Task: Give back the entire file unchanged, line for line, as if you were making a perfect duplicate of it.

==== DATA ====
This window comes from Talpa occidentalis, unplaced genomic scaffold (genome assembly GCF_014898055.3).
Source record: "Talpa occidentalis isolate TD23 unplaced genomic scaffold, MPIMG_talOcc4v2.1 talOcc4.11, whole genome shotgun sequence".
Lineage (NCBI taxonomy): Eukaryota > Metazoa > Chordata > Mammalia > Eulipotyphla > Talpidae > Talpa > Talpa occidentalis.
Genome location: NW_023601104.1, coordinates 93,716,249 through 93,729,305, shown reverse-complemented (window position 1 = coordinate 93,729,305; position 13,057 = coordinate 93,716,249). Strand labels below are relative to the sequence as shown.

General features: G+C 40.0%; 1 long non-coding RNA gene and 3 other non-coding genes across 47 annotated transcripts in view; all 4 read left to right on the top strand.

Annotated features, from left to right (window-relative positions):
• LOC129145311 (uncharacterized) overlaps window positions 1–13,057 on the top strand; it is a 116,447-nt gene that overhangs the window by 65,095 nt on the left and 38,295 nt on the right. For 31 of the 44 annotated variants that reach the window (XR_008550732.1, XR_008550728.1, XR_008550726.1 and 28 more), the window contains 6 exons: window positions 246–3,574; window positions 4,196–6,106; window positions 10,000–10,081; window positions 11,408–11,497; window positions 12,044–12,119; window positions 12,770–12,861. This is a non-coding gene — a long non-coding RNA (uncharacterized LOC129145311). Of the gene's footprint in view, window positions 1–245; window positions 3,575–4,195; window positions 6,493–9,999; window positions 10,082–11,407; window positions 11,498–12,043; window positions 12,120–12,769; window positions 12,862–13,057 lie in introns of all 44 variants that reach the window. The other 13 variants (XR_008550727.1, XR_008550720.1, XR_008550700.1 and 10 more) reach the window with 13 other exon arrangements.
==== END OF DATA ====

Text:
This window comes from Talpa occidentalis, unplaced genomic scaffold (genome assembly GCF_014898055.3).
Source record: "Talpa occidentalis isolate TD23 unplaced genomic scaffold, MPIMG_talOcc4v2.1 talOcc4.11, whole genome shotgun sequence".
Lineage (NCBI taxonomy): Eukaryota > Metazoa > Chordata > Mammalia > Eulipotyphla > Talpidae > Talpa > Talpa occidentalis.
Genome location: NW_023601104.1, coordinates 93,716,249 through 93,729,305, shown reverse-complemented (window position 1 = coordinate 93,729,305; position 13,057 = coordinate 93,716,249). Strand labels below are relative to the sequence as shown.

General features: G+C 40.0%; 1 long non-coding RNA gene and 3 other non-coding genes across 47 annotated transcripts in view; all 4 read left to right on the top strand.

Annotated features, from left to right (window-relative positions):
• LOC129145311 (uncharacterized) overlaps window positions 1–13,057 on the top strand; it is a 116,447-nt gene that overhangs the window by 65,095 nt on the left and 38,295 nt on the right. For 31 of the 44 annotated variants that reach the window (XR_008550732.1, XR_008550728.1, XR_008550726.1 and 28 more), the window contains 6 exons: window positions 246–3,574; window positions 4,196–6,106; window positions 10,000–10,081; window positions 11,408–11,497; window positions 12,044–12,119; window positions 12,770–12,861. This is a non-coding gene — a long non-coding RNA (uncharacterized LOC129145311). Of the gene's footprint in view, window positions 1–245; window positions 3,575–4,195; window positions 6,493–9,999; window positions 10,082–11,407; window positions 11,498–12,043; window positions 12,120–12,769; window positions 12,862–13,057 lie in introns of all 44 variants that reach the window. The other 13 variants (XR_008550727.1, XR_008550720.1, XR_008550700.1 and 10 more) reach the window with 13 other exon arrangements.